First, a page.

Sunday 19 September 2021

Maltese Business Aviation: Challenges of Growth

In recent years, Malta has demonstrated economic resilience and an ability to thrive, even in difficult global contexts. The country has developed a clear strategy for sustainable economic development, identifying key industries with high growth potential – such as aviation – in addition to drafting plans to support the consolidation and success of those key sectors.

Although the aviation industry in Malta began development in the 1970s, it has in recent years seen remarkable growth thanks to extensive investments in infrastructure and human resources, by both the public and private sector.

Similar to other aviation subsectors, business aviation has grown substantially thanks to this favourable environment.

The industry’s rapid growth is, however, putting pressure on the Maltese aviation framework. It is therefore imperative that as the country’s aerospace activity continues to expand and diversify, so does its infrastructure and the support provided by the Civil Aviation Authority.

Business aviation is a specialised travel solution and investment strategy that enables people to meet face-to- face when time matters most. It allows users to have full control over their schedule and travel to at least three times more destinations in Europe than they could relying solely on airlines. For companies, this leads to productivity gains, whilst also allowing them to reach and invest in communities in remote locations, boosting local economic growth in the process.

Airport Access & Capacity

Within an air transportation infrastructure principally designed for airlines, business aviation traditionally operates at the margins of the system, which causes capacity constraints as well as organisational, financial, environmental and security issues. Furthermore, with increased traffic from low-cost airlines anticipated in Malta, the issue of aircraft parking will likely become more pronounced.

Business aviation traffic continues to rise, making airport access ever more troublesome. Even if Malta International Airport is not coordinated by Eurocontrol slots, operators have recently informed our Association that the airport has, on occasion, refused overnight parking in Malta for business aircraft. Additionally, the airport has – on a regular basis – provided aircraft parking on remote stands even for short turn-arounds or, in some cases, have even required aircraft to be repositioned.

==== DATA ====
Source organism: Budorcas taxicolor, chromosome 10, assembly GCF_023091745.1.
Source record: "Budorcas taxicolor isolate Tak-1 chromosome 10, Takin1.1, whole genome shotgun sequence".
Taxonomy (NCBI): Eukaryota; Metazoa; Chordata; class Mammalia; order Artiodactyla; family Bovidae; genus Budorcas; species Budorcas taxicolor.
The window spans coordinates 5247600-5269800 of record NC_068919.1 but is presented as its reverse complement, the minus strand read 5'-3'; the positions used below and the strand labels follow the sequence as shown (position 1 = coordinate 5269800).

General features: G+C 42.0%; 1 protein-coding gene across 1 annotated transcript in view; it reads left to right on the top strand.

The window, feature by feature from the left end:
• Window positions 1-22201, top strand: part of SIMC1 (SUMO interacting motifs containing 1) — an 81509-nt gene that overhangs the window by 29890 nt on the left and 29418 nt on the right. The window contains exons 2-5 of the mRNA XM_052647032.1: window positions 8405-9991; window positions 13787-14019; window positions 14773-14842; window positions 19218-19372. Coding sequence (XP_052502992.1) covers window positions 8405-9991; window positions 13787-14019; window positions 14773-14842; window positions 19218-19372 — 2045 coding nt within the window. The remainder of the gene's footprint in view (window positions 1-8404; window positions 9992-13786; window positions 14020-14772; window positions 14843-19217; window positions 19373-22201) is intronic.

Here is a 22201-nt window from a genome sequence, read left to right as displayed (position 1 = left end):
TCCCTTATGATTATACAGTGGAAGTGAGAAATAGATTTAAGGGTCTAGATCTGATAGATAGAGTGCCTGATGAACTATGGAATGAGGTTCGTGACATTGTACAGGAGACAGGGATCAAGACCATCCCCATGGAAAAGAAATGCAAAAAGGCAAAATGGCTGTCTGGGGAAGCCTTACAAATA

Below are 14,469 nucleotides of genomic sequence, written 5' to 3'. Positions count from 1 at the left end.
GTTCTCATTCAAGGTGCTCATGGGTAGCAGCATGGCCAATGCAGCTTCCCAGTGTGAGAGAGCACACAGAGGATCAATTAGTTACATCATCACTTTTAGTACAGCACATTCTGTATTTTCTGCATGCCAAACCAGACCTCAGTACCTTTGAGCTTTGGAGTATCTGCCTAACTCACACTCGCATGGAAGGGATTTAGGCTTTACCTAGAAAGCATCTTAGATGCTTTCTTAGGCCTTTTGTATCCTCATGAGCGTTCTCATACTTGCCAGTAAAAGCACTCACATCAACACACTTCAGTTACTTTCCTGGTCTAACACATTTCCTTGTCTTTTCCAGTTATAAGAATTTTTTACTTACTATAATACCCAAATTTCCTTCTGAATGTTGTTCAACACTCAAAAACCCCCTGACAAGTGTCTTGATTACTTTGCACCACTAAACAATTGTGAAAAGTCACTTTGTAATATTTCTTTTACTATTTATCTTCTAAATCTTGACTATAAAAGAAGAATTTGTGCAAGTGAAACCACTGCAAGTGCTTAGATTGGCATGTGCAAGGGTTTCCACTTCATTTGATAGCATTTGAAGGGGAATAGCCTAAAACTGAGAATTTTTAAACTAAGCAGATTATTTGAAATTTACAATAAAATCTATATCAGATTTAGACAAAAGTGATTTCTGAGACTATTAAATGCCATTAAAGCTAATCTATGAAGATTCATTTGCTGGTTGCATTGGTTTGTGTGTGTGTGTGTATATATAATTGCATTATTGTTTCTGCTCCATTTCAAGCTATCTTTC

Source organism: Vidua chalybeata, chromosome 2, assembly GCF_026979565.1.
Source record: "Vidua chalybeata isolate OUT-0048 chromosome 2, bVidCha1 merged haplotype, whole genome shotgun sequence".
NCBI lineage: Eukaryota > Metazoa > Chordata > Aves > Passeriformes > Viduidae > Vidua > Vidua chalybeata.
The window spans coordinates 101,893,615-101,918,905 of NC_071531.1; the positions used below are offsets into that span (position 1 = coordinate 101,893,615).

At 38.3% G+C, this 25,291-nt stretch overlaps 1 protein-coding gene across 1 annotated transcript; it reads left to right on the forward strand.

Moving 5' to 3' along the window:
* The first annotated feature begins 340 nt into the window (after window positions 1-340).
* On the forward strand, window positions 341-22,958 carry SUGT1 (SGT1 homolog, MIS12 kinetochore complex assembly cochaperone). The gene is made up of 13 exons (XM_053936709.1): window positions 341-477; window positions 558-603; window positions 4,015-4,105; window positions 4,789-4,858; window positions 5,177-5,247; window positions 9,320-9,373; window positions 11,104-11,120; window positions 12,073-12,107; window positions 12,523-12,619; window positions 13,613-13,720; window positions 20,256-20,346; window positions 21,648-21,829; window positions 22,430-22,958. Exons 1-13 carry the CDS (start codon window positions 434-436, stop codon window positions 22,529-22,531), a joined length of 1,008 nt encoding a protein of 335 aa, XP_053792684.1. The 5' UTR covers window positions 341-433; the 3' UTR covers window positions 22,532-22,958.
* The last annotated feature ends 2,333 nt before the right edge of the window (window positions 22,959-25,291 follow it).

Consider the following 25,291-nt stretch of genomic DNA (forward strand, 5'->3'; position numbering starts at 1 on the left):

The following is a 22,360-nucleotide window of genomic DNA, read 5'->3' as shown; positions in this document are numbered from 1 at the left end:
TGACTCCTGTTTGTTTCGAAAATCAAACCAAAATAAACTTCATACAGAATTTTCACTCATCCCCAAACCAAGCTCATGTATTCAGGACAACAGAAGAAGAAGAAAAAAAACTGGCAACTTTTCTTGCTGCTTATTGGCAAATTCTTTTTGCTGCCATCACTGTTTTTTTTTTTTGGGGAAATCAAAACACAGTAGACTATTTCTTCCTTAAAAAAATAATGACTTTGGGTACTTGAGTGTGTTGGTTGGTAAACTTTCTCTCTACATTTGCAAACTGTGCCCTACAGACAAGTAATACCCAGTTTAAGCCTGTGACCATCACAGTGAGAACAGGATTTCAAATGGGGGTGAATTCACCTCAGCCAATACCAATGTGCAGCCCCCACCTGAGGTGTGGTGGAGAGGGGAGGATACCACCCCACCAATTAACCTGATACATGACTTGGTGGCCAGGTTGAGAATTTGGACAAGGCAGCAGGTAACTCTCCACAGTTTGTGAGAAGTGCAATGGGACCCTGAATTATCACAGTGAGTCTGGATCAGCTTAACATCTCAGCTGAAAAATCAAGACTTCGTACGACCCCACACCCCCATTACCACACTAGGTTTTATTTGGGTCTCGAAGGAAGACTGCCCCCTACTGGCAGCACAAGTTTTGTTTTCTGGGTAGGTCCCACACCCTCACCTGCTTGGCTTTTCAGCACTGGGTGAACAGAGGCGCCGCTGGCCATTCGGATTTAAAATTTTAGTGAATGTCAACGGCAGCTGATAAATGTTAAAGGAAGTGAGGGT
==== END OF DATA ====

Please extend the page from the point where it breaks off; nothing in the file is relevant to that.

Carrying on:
The Malta Business Aviation Association would therefore like to work with national officials on:

Securing business aircraft access at Malta International Airport for a defined period in the future. Such access should

include a dedicated apron or aprons permitting off stand aircraft parking.

Ensuring that the provision for a General Aviation Terminal features in the government’s next Airport Strategic Plan.

Sustainability and ensuring a vibrant future in Malta

The business aviation industry is, like any responsible industry, mindful of the environment challenges facing society. To that end, we foster environmental stewardship across our entire value-chain and are gearing up to meet our carbon neutral growth targets by 2020.

One of several pathways is through investment in new aircraft technology, which includes sustainable alternative jet fuel (SAJF). While significant progress is being made in the realm of SAJF, the availability of this fuel is not yet widespread, making access to it both challenging and costly. We therefore support the creation of policy mechanisms that enable and support the development of local infrastructure to produce and deliver the fuels required by the industry.

Business Aviation: A World of Opportunities will take place between 31 October – 1 November 2019

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